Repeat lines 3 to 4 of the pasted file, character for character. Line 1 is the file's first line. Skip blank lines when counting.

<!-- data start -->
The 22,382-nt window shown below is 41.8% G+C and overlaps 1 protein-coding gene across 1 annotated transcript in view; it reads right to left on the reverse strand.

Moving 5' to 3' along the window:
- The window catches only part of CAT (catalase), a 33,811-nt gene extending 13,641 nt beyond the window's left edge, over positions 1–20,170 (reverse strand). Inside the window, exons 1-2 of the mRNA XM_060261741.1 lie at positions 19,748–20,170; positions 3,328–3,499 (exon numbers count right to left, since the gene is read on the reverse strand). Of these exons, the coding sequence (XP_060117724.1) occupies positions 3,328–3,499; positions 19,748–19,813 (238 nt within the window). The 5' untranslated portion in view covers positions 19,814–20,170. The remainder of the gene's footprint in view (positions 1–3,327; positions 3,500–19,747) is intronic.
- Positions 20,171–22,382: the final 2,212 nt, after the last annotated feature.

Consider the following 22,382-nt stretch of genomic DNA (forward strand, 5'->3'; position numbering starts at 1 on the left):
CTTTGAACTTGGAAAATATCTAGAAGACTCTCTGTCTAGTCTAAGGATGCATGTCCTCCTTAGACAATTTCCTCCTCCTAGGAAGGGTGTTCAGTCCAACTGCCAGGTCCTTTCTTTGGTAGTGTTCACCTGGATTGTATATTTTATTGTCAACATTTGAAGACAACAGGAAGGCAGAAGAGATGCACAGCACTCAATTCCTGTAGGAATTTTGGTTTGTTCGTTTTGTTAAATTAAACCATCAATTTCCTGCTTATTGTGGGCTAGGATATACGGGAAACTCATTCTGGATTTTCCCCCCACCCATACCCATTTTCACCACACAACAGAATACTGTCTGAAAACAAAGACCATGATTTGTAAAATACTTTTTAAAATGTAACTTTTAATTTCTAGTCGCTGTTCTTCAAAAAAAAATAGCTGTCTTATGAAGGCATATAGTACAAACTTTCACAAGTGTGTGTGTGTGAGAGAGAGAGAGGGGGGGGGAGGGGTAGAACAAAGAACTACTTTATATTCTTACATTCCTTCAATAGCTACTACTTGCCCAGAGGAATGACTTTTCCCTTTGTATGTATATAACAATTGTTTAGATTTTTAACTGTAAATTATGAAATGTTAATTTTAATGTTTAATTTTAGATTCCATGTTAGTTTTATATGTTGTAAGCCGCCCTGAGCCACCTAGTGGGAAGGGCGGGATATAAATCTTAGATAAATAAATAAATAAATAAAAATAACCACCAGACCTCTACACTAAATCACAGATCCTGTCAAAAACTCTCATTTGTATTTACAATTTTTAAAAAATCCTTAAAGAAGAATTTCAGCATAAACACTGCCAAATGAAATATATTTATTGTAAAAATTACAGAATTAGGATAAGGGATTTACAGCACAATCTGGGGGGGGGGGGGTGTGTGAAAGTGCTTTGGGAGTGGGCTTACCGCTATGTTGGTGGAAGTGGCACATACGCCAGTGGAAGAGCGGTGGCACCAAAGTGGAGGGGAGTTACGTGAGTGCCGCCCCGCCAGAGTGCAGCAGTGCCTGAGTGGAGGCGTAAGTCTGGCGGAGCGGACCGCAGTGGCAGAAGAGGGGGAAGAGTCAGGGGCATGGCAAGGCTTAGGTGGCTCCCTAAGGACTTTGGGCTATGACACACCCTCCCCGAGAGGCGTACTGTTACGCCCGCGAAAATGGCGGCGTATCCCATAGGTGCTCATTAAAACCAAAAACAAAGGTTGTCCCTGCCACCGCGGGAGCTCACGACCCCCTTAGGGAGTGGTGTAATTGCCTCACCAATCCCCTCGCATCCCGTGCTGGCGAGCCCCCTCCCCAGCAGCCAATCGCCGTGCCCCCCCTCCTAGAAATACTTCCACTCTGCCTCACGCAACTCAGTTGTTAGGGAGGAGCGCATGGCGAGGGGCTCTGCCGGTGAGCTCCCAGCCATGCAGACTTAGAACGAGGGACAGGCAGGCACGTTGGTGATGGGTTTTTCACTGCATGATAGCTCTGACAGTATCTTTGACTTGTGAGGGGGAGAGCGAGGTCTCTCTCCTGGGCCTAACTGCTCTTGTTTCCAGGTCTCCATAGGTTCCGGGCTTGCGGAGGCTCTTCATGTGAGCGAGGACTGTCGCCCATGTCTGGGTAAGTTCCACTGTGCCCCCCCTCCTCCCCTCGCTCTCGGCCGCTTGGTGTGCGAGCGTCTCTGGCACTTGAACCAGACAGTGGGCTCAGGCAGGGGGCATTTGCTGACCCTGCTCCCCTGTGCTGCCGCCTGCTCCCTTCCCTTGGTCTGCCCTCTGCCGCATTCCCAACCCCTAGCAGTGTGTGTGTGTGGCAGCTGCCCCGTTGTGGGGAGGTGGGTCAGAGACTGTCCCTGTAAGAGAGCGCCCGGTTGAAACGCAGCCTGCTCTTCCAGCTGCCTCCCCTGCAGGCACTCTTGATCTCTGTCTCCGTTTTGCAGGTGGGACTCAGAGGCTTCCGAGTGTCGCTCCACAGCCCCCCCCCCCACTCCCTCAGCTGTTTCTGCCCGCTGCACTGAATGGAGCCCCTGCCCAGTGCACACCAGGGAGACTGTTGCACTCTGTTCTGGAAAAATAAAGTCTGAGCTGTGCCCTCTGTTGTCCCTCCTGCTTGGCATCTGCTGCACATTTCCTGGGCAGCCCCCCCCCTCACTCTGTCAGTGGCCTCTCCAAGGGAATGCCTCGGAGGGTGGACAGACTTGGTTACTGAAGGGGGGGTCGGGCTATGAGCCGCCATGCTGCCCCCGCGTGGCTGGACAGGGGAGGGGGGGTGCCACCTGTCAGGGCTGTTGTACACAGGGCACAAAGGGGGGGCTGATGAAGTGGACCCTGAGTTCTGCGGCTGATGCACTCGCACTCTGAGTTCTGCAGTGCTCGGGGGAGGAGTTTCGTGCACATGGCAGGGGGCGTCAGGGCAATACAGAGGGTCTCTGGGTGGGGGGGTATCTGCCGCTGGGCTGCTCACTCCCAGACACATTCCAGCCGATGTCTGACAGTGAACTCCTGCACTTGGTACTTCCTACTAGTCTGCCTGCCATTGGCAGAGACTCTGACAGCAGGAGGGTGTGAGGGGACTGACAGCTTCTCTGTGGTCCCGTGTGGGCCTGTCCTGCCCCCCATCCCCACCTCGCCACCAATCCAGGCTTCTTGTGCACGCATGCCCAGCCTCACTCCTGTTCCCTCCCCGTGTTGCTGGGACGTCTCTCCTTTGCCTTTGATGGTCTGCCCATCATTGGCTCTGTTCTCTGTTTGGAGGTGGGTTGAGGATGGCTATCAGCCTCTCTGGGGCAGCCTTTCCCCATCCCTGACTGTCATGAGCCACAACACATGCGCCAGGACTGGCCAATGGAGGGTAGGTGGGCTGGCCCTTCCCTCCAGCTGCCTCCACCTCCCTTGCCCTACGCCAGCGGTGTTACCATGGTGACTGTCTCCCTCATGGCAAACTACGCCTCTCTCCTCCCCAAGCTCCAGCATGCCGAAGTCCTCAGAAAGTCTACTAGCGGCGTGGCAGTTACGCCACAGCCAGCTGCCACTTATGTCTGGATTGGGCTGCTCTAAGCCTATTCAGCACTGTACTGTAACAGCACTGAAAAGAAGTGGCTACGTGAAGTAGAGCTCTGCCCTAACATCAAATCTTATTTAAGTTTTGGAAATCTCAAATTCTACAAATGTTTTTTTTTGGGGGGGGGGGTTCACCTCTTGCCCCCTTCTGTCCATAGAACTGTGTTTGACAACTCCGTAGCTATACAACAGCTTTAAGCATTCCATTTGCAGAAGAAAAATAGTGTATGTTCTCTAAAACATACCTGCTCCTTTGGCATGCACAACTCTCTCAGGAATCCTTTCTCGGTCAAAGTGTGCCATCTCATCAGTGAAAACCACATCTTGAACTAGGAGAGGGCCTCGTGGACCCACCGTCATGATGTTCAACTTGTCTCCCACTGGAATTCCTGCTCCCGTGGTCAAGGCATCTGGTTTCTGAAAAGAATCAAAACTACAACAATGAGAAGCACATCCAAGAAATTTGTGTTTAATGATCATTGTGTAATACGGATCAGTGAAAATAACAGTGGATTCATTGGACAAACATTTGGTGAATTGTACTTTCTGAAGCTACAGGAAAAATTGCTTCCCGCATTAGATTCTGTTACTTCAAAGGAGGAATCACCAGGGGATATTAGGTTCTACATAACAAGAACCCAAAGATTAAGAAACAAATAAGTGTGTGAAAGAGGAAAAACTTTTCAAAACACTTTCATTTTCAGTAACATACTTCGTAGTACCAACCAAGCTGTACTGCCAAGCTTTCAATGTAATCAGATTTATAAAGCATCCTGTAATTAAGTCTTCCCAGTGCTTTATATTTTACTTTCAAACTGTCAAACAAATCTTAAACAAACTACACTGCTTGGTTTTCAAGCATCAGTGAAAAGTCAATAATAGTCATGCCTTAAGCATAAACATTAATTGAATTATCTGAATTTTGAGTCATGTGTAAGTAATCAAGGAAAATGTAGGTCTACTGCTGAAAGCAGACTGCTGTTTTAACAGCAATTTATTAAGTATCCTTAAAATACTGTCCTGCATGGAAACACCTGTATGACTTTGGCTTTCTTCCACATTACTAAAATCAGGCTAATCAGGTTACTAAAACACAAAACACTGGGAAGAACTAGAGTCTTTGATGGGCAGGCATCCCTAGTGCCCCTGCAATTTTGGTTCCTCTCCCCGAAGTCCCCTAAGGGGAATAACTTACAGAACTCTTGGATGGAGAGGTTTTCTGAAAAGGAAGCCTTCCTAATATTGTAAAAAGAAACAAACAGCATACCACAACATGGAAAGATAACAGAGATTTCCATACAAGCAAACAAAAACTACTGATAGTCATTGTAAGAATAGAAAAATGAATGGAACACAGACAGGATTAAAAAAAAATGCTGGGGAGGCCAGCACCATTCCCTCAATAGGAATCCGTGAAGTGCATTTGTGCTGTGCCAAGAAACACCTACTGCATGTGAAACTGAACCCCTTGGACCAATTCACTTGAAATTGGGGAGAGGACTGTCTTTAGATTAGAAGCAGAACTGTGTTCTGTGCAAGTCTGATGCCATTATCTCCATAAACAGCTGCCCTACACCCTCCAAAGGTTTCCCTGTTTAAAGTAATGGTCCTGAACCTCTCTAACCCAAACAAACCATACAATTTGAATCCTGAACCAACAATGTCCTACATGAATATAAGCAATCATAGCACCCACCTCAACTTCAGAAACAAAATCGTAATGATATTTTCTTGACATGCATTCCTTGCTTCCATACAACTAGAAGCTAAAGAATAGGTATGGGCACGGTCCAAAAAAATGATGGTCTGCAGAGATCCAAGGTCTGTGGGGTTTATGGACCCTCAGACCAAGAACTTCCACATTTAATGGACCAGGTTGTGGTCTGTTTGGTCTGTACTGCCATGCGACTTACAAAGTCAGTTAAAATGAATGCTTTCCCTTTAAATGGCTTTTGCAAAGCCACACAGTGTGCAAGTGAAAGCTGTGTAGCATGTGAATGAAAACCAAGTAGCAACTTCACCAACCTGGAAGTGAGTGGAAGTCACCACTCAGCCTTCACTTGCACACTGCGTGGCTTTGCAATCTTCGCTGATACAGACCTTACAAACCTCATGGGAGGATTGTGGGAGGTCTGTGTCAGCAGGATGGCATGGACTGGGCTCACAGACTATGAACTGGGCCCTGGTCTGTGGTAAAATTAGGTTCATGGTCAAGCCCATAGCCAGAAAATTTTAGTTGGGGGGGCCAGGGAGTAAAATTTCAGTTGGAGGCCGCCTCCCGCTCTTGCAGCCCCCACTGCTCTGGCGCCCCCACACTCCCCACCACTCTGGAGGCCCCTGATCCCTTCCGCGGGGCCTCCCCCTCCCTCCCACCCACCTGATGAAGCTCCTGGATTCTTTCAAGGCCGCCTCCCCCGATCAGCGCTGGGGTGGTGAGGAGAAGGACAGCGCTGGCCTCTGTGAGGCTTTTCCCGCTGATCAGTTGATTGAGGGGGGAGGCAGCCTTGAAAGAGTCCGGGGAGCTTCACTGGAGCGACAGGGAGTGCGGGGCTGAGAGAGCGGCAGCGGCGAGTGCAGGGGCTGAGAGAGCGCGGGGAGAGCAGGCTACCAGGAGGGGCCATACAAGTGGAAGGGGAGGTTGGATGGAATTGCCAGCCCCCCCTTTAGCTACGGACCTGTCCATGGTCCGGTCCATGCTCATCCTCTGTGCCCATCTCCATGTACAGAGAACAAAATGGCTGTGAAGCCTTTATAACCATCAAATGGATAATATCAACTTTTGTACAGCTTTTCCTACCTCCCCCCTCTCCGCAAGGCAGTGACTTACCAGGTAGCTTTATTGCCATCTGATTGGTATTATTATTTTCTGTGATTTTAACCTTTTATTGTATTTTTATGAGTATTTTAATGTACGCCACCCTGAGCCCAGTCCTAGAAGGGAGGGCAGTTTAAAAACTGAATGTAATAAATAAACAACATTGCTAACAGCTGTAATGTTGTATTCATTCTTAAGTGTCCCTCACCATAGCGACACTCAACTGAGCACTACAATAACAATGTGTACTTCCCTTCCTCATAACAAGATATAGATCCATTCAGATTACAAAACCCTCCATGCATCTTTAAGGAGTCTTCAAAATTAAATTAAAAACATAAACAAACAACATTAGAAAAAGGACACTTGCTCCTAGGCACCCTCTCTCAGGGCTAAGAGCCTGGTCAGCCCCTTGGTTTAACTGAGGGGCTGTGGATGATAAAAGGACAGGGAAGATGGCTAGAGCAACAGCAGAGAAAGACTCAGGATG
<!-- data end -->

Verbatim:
- The window catches only part of CAT (catalase), a 33,811-nt gene extending 13,641 nt beyond the window's left edge, over positions 1–20,170 (reverse strand). Inside the window, exons 1-2 of the mRNA XM_060261741.1 lie at positions 19,748–20,170; positions 3,328–3,499 (exon numbers count right to left, since the gene is read on the reverse strand). Of these exons, the coding sequence (XP_060117724.1) occupies positions 3,328–3,499; positions 19,748–19,813 (238 nt within the window). The 5' untranslated portion in view covers positions 19,814–20,170. The remainder of the gene's footprint in view (positions 1–3,327; positions 3,500–19,747) is intronic.
- Positions 20,171–22,382: the final 2,212 nt, after the last annotated feature.